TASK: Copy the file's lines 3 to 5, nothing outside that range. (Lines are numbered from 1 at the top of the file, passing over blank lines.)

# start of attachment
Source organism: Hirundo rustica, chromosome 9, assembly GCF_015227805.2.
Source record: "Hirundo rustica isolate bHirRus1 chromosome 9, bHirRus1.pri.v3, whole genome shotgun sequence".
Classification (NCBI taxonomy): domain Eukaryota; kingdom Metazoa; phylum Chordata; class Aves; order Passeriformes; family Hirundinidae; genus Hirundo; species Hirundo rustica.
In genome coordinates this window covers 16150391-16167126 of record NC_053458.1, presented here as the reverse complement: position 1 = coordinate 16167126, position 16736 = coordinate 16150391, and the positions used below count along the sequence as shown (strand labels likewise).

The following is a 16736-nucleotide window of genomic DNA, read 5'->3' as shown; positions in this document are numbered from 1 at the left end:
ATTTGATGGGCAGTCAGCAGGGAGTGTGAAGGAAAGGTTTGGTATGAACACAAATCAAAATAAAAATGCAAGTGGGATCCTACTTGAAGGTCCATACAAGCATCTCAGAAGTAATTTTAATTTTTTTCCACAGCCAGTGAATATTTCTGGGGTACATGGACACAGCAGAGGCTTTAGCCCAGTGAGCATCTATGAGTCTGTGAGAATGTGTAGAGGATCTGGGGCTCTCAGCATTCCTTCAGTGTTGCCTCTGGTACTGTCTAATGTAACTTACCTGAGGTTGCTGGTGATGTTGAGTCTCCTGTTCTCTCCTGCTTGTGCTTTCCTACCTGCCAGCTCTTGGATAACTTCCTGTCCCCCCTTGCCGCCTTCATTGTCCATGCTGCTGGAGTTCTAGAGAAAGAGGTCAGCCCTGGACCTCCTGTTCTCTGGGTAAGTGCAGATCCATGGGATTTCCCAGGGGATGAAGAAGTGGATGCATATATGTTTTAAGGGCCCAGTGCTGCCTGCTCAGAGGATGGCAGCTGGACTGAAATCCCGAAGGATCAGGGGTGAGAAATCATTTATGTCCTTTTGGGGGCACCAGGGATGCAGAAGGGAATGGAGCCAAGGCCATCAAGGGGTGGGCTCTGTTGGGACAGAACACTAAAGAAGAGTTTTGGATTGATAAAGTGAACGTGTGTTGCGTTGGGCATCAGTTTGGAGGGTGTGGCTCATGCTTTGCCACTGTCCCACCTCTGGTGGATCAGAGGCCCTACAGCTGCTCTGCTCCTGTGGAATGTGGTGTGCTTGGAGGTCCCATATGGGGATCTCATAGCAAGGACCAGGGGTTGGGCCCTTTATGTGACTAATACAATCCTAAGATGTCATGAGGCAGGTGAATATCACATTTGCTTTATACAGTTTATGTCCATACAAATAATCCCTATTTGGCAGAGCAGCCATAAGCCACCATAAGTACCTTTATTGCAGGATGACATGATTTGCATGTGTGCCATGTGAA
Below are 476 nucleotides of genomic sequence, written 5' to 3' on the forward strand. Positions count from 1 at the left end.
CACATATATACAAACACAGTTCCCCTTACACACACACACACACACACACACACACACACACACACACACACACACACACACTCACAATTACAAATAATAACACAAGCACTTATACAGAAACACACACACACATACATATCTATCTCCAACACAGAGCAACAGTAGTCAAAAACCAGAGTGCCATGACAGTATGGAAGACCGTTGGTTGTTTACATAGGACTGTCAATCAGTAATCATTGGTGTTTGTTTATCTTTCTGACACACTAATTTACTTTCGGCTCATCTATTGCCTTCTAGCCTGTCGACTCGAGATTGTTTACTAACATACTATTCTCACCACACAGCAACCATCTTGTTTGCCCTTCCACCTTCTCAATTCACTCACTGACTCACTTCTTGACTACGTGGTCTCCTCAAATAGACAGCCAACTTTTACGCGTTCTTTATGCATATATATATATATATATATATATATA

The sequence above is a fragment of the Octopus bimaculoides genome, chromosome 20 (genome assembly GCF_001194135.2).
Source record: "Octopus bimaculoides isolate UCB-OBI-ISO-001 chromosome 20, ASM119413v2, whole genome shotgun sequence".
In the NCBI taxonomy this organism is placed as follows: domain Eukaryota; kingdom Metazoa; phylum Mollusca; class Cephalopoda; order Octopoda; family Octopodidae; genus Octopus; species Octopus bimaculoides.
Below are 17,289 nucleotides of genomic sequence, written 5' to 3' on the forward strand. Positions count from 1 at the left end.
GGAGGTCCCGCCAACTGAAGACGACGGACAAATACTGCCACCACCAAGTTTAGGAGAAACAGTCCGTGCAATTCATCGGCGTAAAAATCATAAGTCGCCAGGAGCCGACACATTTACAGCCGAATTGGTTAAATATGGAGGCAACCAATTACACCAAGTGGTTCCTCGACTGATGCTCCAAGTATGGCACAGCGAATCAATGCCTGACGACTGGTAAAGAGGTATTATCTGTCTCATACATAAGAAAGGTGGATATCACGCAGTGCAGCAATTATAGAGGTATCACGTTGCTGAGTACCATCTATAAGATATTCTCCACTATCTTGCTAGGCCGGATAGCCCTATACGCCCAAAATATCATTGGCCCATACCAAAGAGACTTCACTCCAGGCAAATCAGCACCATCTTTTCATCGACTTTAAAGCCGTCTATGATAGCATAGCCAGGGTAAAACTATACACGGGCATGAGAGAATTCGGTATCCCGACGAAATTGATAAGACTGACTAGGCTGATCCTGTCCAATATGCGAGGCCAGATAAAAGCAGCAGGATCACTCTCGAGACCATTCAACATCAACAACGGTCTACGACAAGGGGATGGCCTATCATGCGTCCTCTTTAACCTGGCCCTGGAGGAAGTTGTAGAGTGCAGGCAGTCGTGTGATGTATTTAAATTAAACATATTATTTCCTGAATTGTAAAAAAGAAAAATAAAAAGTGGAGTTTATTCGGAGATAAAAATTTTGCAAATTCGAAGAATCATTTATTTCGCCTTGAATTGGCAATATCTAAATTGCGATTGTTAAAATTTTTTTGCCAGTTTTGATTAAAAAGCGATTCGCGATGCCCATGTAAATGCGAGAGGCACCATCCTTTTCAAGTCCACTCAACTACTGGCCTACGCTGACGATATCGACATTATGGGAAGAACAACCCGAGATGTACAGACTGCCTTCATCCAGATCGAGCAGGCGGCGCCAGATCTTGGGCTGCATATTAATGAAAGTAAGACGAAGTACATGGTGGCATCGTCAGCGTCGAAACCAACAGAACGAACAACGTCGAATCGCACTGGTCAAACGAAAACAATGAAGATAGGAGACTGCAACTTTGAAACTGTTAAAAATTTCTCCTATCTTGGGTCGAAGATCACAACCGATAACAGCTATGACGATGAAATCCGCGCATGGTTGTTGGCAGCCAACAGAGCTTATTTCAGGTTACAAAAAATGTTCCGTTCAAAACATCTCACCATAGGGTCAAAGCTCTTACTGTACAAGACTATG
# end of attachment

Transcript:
Classification (NCBI taxonomy): domain Eukaryota; kingdom Metazoa; phylum Chordata; class Aves; order Passeriformes; family Hirundinidae; genus Hirundo; species Hirundo rustica.
In genome coordinates this window covers 16150391-16167126 of record NC_053458.1, presented here as the reverse complement: position 1 = coordinate 16167126, position 16736 = coordinate 16150391, and the positions used below count along the sequence as shown (strand labels likewise).

The following is a 16736-nucleotide window of genomic DNA, read 5'->3' as shown; positions in this document are numbered from 1 at the left end: